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by:pgm554
ID: 38839775
Usually the click of death is a bad head on the HDA.
No program is going to fix that.
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by:nobus
ID: 38839881
i have read (no personal experience) that some in cases putting the drive for a couple of hours in a zip bag in the freezer returned the drive to a working satus long enough for recovery
so if you want  to try it, have everything ready
note : one guy had  the drive in the freezer during recovery -  with a long cable
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by:dlethe
ID: 38840362
You can mine EE databases and look for the number of times the freezer trick works.  It is high risk of making it worse (which means since you don't have the $ to pay $500+ then what the heck) .. still you have better luck with no freezer and using spinrite or recuva software.

But unless you run the HDD in maybe 40 degrees C for the entire time, then the drive won't stay cold long enough to be of much use. Certainly you need to boot another HDD while you do this as well.
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by:pgm554
ID: 38840428
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by:nobus
ID: 38840441
dlethe - i agree with you, but i've just had a guy with no money for professional services - and this method wxorked for him

so  - if you have not the money, and want to try evrything to get the data - it is a POSSIBLE solution - no guarantees !!
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by:pgm554
ID: 38840492
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by:dlethe
ID: 38840546
Nobus - Agreed,  in any case when you have nothing to lose, then you have nothing to lose, but it still borders on urban legend the statistical probability that this technique will work and it is a one-way street.  Better to not use the freezer first and go with one of the two software products I mentioned that will gently and recursively try to recover.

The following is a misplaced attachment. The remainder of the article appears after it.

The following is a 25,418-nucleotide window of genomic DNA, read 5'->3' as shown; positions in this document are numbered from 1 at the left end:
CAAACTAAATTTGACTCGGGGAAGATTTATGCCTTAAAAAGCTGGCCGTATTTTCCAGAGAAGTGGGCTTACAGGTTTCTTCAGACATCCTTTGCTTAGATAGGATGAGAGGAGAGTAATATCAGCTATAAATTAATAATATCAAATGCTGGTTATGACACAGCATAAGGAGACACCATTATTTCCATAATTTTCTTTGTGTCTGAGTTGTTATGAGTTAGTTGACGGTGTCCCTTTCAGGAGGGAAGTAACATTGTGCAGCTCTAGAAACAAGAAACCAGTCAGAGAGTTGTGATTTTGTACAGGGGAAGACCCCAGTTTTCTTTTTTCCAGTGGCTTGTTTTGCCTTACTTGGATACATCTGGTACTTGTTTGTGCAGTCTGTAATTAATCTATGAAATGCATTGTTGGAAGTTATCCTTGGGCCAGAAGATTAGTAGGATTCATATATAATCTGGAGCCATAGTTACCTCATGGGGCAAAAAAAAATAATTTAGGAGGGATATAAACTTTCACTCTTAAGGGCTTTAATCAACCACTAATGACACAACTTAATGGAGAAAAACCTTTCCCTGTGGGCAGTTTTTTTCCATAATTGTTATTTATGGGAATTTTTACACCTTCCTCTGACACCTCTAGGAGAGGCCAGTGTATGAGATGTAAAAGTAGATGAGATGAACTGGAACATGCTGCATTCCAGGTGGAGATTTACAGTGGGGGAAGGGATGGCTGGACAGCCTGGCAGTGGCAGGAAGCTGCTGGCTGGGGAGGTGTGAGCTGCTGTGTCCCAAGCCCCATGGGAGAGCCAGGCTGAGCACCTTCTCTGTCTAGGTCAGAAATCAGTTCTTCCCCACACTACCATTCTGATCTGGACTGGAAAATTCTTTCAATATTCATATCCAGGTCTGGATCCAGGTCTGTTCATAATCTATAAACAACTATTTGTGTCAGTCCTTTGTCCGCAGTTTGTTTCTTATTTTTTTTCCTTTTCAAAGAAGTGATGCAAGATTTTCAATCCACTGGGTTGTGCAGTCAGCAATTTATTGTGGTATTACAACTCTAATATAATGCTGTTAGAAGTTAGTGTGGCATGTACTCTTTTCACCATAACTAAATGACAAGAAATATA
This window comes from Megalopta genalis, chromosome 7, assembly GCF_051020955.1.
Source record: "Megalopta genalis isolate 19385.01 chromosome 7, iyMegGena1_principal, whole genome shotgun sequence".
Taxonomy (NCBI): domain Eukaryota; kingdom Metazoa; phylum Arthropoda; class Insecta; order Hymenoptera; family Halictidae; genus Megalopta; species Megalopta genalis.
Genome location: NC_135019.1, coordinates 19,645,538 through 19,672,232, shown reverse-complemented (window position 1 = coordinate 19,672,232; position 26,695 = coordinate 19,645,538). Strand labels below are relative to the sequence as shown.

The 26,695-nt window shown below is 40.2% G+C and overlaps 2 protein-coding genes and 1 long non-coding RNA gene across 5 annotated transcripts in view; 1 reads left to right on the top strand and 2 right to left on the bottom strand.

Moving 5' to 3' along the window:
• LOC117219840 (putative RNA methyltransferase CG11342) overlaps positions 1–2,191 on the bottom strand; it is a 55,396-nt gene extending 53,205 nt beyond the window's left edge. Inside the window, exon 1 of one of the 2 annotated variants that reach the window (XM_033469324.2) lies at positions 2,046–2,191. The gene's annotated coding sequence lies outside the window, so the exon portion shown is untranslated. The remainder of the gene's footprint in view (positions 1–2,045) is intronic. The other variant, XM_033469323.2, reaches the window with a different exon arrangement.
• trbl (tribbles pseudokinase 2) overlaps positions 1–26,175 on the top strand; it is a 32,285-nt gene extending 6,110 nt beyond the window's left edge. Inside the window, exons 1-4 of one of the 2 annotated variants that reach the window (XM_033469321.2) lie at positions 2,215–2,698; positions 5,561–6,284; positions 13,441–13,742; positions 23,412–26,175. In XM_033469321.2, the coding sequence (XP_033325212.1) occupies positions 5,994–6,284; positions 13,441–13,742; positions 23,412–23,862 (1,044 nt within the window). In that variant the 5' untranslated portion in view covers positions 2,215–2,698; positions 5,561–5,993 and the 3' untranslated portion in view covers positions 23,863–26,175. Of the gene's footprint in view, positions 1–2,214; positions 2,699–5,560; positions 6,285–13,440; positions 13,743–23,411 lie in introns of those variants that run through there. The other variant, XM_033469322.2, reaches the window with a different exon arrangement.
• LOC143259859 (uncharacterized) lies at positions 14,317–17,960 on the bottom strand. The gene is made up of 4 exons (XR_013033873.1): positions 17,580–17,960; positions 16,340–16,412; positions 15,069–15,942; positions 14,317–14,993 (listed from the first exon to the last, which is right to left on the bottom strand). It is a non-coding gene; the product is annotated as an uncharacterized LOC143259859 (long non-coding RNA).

(By running diagnostics one can determine whether or not the HDD is in the specific type of stress that has even a chance of recovery via lowering temperature .. but those diagnostics aren't free and cost more than the price of professional recovery)
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by:garycase
garycase earned 30 total points
ID: 38841924
Since the drive isn't reliably detected, it's not very likely that do-it-yourself data recovery will work .. but it won't hurt to try it as long as you use a "safe" recovery utility that will NOT write anything to the disk [Note the #1 rule of data recovery is STOP -- do NOTHING that will cause any write activity to the disk.]

If you want to try that first, then download the free trial of GetDataBack;  install it; and let it analyze the disk.    It will show you what it can recover from the drive -- and if it looks good, you can then buy a license and recover it.    http://www.runtime.org/data-recovery-software.htm

If that doesn't work, or if you just want to go directly to professional recovery, I'd recommend sending the drive off to Gillware.   http://www.gillware.com/      They are very good; and have a "no recovery, no fee" policy -- so it costs you nothing except the cost to send them the drive to see if the data is recoverable.    While I certainly don't agree with nobus' assessment of a "near 100%" likelihood of recovery, I do agree that there's a very good chance they'll be able to recovery at least most of your data.    By data recovery standards, Gillware has very reasonable pricing (typically ~ $400).

BTW:   r.e. the "freezer trick" ==>  Definitely NOT recommended unless you're going to trash the drive if it doesn't work.    It's far more likely to REDUCE the odds of a professional recovery than it is to actually recover your data.    But it CAN help provide a few minutes of access as long as you are VERY careful to fully seal the drive before freezing so absolutely no condensation gets into the unit.    But if your plan is to send the drive off for professional recovery, do NOT use this technique.
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by:dlethe
ID: 38841953
I disagree, gary.  GetDataBack stresses the drive and is NOT a data recovery solution. It is a filesystem recovery solution.  You use it if partitions are lost, have corruption, you reformat a NTFS .. and it is a great product for that.

But this is a HDD in stress and the corruption is a symptom of the root problem.  Running getdataback will only compound the problem by creating more data loss.
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by:garycase
ID: 38842262